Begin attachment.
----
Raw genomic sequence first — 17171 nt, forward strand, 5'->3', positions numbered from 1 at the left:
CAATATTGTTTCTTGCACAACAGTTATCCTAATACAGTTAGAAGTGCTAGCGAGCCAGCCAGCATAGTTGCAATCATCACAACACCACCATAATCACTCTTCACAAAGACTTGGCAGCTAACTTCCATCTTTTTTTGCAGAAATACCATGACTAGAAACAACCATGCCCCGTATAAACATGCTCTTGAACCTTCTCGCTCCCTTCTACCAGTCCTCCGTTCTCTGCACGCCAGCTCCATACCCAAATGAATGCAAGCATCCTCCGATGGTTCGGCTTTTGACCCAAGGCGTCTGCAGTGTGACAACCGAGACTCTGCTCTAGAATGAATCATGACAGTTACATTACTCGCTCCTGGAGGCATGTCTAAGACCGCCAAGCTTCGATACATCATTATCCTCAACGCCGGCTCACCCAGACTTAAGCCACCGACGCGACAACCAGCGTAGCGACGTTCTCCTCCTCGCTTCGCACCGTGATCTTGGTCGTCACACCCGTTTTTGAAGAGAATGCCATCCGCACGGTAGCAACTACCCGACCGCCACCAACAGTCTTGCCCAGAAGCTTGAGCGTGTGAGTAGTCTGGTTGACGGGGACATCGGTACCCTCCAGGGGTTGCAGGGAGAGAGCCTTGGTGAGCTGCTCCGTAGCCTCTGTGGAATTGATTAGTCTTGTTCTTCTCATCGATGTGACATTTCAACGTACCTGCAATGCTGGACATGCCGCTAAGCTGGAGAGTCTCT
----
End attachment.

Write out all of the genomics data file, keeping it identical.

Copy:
Raw genomic sequence first — 17171 nt, forward strand, 5'->3', positions numbered from 1 at the left:
CAATATTGTTTCTTGCACAACAGTTATCCTAATACAGTTAGAAGTGCTAGCGAGCCAGCCAGCATAGTTGCAATCATCACAACACCACCATAATCACTCTTCACAAAGACTTGGCAGCTAACTTCCATCTTTTTTTGCAGAAATACCATGACTAGAAACAACCATGCCCCGTATAAACATGCTCTTGAACCTTCTCGCTCCCTTCTACCAGTCCTCCGTTCTCTGCACGCCAGCTCCATACCCAAATGAATGCAAGCATCCTCCGATGGTTCGGCTTTTGACCCAAGGCGTCTGCAGTGTGACAACCGAGACTCTGCTCTAGAATGAATCATGACAGTTACATTACTCGCTCCTGGAGGCATGTCTAAGACCGCCAAGCTTCGATACATCATTATCCTCAACGCCGGCTCACCCAGACTTAAGCCACCGACGCGACAACCAGCGTAGCGACGTTCTCCTCCTCGCTTCGCACCGTGATCTTGGTCGTCACACCCGTTTTTGAAGAGAATGCCATCCGCACGGTAGCAACTACCCGACCGCCACCAACAGTCTTGCCCAGAAGCTTGAGCGTGTGAGTAGTCTGGTTGACGGGGACATCGGTACCCTCCAGGGGTTGCAGGGAGAGAGCCTTGGTGAGCTGCTCCGTAGCCTCTGTGGAATTGATTAGTCTTGTTCTTCTCATCGATGTGACATTTCAACGTACCTGCAATGCTGGACATGCCGCTAAGCTGGAGAGTCTCT